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The following articles, produced by Etrusia.co.uk are currently online. If you have any ideas or suggestions for future articles, or would like to submit some of your own then please email firstname.lastname@example.org and let us know.
Hadrian's Wall marked the northernmost boundary of the Roman Empire. It stretched for over a hundred miles from the west to east coasts of Northern England. Built in 6 years from AD 122 it is an amazing engineering achievement, sections of which remain standing to this day..
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Pompeii - The Buried City
Pompeii is a world treasure - Etrusia introduces its history and background, with links to web resources for students. Buried when Vesuvius erupted in 79 AD, the city of Pompeii is one of the world's greatest treasures. The city was found accidentally a couple of centuries ago and has been extensively excavated since then. The site retains the original streets and parts of many buildings....
Read more - Pompeii - The Buried City
Why Claudius invaded Britain
Despite the famous claim that he had come, seen and conquered Britain ("Veni, Vidi, Vici"), in 55BC, Julius Caesar's attempted invasion of Britain was more of an armed visit. He led raids on the southeast coast in 55 and 54 BC and managed to gain some tribute in exchange for hostages.
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The Roman Army before and after Marius' Reforms
Marius's reforms were crucial to the Roman army's successful domination of its known world for hundreds of years. He widened recruitment, introduced refinements to weapons and set up organisational structures that created a professional army loyal to its leaders rather than to the Senate.
Read more - The Roman Army before and after Marius' Reforms
Roman Domestic Politics in the Late Republic
The factional infighting within the Roman Republic contributed to its downfall after the death of Julius Caesar. This article discusses some of the political rivalries that divided Republican Rome and details the major political figures who contributed to its disintegration.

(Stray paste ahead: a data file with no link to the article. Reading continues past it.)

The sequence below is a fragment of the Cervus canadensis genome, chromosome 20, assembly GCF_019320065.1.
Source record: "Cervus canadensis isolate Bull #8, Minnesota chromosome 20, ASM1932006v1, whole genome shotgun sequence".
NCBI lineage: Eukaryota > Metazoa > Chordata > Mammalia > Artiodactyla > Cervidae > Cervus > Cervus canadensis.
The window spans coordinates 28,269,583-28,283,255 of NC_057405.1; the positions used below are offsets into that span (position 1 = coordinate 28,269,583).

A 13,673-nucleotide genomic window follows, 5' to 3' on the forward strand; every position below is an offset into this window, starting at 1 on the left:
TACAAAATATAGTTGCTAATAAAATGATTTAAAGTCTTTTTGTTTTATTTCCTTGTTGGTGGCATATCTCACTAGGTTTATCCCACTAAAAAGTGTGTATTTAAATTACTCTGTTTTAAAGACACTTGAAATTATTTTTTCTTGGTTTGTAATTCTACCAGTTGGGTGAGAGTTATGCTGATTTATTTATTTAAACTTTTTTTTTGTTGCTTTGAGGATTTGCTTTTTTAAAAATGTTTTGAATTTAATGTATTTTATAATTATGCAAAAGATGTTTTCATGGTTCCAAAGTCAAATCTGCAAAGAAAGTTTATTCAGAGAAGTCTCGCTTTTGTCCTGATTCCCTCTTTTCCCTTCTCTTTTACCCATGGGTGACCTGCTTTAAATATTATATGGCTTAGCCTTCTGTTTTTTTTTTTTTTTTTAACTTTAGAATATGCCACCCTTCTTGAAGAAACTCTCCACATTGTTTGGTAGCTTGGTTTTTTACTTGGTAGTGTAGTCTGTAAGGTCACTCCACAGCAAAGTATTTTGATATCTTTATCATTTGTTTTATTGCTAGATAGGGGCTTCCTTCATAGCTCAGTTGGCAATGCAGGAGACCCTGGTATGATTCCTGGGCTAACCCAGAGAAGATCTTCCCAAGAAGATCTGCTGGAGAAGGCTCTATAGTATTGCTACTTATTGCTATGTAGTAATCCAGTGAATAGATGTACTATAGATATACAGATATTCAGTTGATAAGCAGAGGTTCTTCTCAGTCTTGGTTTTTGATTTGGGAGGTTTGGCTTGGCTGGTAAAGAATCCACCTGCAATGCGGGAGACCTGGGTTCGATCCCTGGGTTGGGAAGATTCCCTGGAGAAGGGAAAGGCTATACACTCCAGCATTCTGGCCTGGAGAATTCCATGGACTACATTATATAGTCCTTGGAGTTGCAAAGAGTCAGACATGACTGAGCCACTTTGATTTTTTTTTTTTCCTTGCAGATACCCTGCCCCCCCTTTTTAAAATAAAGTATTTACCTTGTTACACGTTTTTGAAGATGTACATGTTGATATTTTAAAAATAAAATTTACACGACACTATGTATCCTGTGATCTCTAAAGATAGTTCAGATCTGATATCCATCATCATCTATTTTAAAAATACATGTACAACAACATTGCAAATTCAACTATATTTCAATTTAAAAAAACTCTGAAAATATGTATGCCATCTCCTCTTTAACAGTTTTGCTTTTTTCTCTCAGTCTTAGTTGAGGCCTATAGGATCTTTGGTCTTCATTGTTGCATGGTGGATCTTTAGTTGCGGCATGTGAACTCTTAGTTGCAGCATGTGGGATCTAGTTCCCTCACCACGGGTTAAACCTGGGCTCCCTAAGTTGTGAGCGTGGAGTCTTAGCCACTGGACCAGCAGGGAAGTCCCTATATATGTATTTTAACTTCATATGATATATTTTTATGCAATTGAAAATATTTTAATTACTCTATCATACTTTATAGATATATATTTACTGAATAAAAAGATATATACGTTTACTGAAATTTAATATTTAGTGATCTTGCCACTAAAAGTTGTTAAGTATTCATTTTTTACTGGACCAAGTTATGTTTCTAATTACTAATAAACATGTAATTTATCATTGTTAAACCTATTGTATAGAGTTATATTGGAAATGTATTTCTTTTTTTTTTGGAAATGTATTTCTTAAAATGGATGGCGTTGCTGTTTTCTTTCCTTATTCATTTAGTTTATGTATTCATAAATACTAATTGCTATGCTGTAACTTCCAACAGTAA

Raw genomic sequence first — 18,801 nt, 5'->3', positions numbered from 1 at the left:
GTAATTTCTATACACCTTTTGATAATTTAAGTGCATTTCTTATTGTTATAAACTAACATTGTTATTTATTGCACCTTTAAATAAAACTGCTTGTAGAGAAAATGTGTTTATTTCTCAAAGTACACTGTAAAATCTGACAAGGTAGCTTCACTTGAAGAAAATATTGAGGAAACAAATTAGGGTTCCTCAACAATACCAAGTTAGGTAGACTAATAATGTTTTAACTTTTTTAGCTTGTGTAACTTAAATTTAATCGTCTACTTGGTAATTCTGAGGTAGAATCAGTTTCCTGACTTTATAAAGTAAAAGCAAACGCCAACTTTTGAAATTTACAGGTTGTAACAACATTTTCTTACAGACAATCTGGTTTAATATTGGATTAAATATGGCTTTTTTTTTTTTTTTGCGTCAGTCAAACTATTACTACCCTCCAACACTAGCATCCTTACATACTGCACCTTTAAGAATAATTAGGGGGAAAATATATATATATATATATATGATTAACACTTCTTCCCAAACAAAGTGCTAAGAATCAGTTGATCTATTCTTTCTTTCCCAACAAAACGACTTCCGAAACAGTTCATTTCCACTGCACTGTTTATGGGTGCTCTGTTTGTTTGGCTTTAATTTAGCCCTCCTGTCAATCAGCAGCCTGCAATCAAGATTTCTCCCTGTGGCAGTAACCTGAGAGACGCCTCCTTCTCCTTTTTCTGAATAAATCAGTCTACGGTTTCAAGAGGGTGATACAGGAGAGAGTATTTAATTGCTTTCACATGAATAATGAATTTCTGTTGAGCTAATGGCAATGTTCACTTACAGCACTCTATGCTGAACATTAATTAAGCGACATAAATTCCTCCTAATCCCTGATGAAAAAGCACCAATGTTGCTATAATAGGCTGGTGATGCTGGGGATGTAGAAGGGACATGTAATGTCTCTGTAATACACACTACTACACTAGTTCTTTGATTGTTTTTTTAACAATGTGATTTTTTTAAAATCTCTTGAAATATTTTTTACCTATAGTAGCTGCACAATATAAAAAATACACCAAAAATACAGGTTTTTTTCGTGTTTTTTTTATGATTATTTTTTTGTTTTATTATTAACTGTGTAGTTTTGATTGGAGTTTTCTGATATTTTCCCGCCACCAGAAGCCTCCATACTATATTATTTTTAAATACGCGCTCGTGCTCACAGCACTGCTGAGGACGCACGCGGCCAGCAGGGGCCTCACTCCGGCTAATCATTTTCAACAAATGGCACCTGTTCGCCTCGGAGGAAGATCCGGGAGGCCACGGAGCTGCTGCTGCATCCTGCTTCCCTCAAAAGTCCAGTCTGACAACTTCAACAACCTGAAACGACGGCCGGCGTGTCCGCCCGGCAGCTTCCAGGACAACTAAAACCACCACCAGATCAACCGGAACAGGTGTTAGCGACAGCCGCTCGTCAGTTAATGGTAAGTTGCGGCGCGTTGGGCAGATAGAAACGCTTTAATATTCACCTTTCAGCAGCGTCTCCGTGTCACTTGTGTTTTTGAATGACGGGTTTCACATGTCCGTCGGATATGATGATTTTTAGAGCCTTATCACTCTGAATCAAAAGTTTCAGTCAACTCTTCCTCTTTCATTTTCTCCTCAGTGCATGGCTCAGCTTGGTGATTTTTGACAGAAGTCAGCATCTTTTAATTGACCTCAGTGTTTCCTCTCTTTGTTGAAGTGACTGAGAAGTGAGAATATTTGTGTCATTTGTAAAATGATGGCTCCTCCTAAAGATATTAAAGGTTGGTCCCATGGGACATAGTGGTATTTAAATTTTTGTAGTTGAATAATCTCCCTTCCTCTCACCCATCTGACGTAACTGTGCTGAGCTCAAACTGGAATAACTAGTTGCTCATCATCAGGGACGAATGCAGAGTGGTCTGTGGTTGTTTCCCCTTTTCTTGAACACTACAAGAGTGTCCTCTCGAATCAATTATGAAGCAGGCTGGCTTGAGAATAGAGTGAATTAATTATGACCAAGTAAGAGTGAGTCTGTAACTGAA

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Romano-British Amphora Trade
Trade between Rome and the Celtic tribes of Britain predated the arrival of Julius Caesar and continued throughout the years of Empire. This article discusses the movement of amphorae - the earthernware containers used to transport wines - and examines the changes in their design over the period.
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Roman patrons, Clients, Slaves and Freedmen
One of the main institutions of Roman life was that of a patronus with his cliens (patron-client). A Roman politician would provide protection and assistance to lower class citizens in return for the loyalty of the citizen - who was now his client. This short article looks at this relationship.
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The Cursus Honorum
The Cursus Honorum was the traditional path of magistracies a potential politician had to follow in order to get to the top of the political ladder. This article (part of the Roman Politics articles) looks at the path Romans followed in order to gain power.
Read more - The Cursus Honorum
Caesar's British Campaign
Read more - Caesar's British Campaign
The Death of Caesar
Read more - The Death of Caesar
Read more - Roman Surnames
Pictures from Pompey
Read more - Pictures from Pompey
Roman Voting Assemblies
Read more - Roman Voting Assemblies
Each article comes from multiple sources, either mentioned in a side panel or a separate bibliography.